When individuals read or hear language, they must construct a syntactic parse that connects the various words in a sentence together and allows the individual to comprehend the message. However, this process may not be as straightforward as intuition might imply. Self-organizing models of sentence processing claim that the mind spends significant amounts of time in states of partial aggregation, forming partially coherent parses that do not from a cohesive whole. This framework also predicts that interference from partially coherent syntactic structures plays a role in the comprehension difficulties of poor readers at the level of the sentence.
The aim of the current research project is to examine the role of partial coherence in human sentence processing, and to investigate the role of partially coherent structures as a source of difficulty in poor readers. The current project uses the technique of Visual World eye tracking, in which participants hear language over headphones while looking at a visual scene. By measuring trends in the distributions of looks, we can figure out the process by which people make sense of the language in the context of the visual scene, and we can discover ways in which participants fail to reach states of complete coherence. We make systematic comparisons between stimuli presented in the spoken form versus the written form to understand how reading specifically may go awry. In certain designs, we measure reading times on individual words using Self-Paced reading, where readers see the words one at a time and push a button to move to the next word. In other designs, we first have participants read sentences, and then perform tasks involving visual scenes that test their comprehension of the language. The current project studies reading difficulty in individuals with a wide range of abilities, including young adults for whom difficulties with reading have been a hindrance to educational success. We believe that people plateau in states of partial reading success because the mind can fall into a state of gridlock. This project probes the circumstances under which such gridlock arises in the domain of reading as a step toward understanding individual and societal flexibility/rigidity generally.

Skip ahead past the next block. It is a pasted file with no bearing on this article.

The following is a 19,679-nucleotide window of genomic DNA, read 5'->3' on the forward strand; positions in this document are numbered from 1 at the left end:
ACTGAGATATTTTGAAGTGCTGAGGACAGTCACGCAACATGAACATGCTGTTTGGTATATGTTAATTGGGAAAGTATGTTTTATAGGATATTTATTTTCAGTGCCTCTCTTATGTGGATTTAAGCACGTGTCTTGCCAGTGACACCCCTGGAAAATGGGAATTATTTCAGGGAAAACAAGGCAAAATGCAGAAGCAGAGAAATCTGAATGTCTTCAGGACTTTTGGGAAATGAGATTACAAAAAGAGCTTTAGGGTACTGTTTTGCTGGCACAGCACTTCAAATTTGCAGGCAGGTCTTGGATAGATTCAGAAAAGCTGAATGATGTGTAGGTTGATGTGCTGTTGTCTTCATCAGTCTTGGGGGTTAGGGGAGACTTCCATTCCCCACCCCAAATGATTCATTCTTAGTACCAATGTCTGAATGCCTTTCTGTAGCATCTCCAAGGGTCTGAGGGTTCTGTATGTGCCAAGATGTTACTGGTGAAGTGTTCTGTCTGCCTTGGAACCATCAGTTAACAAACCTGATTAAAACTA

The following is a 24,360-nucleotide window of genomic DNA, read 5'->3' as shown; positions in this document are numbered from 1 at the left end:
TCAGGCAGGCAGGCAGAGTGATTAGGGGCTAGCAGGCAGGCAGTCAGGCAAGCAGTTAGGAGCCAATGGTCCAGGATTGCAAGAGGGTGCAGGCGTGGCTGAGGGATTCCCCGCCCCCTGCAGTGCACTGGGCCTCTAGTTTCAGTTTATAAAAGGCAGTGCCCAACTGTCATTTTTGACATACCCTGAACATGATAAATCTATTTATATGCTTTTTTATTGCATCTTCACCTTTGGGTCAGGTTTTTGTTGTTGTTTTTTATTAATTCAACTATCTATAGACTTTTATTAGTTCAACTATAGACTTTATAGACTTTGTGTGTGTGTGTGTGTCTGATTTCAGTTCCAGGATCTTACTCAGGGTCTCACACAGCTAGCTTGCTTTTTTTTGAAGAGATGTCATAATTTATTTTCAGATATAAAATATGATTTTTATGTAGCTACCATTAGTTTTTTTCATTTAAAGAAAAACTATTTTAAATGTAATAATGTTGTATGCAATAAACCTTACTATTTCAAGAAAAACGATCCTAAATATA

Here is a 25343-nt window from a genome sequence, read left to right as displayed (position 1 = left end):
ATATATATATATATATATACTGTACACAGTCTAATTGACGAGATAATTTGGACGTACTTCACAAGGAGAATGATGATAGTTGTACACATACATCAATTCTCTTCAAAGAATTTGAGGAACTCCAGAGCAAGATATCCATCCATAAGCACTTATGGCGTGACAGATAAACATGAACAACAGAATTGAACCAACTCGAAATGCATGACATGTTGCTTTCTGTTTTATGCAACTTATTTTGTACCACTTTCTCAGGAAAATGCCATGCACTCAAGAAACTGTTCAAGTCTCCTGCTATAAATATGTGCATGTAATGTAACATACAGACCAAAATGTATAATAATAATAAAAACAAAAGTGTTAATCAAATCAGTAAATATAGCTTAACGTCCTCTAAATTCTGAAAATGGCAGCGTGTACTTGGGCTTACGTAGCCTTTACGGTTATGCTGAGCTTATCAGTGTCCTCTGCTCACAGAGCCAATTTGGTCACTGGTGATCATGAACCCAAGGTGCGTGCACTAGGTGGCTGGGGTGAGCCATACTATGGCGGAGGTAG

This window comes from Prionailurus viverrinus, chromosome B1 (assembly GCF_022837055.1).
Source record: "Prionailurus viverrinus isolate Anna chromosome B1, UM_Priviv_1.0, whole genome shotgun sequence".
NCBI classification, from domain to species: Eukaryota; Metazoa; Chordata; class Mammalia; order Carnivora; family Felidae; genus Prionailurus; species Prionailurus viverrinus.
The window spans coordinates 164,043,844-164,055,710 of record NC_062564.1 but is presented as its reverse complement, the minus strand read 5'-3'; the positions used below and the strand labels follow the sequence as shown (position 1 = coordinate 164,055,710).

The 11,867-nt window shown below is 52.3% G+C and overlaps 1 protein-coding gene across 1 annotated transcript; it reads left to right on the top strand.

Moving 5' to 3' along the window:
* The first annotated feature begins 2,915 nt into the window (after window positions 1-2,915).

National Institute of Health (NIH)
Eunice Kennedy Shriver National Institute of Child Health & Human Development (NICHD)
Predoctoral Individual National Research Service Award (F31)
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Special Emphasis Panel (ZRG1-RPHB-K (29))
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Miller, Brett
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University of Connecticut
Schools of Arts and Sciences
United States
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Kukona, Anuenue; Braze, David; Johns, Clinton L et al. (2016) The real-time prediction and inhibition of linguistic outcomes: Effects of language and literacy skill. Acta Psychol (Amst) 171:72-84
Kukona, Anuenue; Cho, Pyeong Whan; Magnuson, James S et al. (2014) Lexical interference effects in sentence processing: evidence from the visual world paradigm and self-organizing models. J Exp Psychol Learn Mem Cogn 40:326-47
Kukona, Anuenue; Tabor, Whitney (2011) Impulse processing: a dynamical systems model of incremental eye movements in the visual world paradigm. Cogn Sci 35:1009-51
Kukona, Anuenue; Fang, Shin-Yi; Aicher, Karen A et al. (2011) The time course of anticipatory constraint integration. Cognition 119:23-42